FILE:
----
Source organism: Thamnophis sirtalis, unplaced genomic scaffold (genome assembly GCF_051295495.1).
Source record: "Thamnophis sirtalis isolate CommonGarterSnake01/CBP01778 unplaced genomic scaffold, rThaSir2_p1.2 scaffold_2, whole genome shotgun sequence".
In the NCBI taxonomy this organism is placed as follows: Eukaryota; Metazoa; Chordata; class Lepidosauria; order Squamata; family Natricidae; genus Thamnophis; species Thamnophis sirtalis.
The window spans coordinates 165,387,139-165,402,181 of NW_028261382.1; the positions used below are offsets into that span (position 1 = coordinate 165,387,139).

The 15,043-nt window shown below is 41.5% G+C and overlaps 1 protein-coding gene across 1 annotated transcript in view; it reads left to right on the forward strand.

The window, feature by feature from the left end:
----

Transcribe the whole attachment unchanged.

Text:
Source organism: Thamnophis sirtalis, unplaced genomic scaffold (genome assembly GCF_051295495.1).
Source record: "Thamnophis sirtalis isolate CommonGarterSnake01/CBP01778 unplaced genomic scaffold, rThaSir2_p1.2 scaffold_2, whole genome shotgun sequence".
In the NCBI taxonomy this organism is placed as follows: Eukaryota; Metazoa; Chordata; class Lepidosauria; order Squamata; family Natricidae; genus Thamnophis; species Thamnophis sirtalis.
The window spans coordinates 165,387,139-165,402,181 of NW_028261382.1; the positions used below are offsets into that span (position 1 = coordinate 165,387,139).

The 15,043-nt window shown below is 41.5% G+C and overlaps 1 protein-coding gene across 1 annotated transcript in view; it reads left to right on the forward strand.

The window, feature by feature from the left end: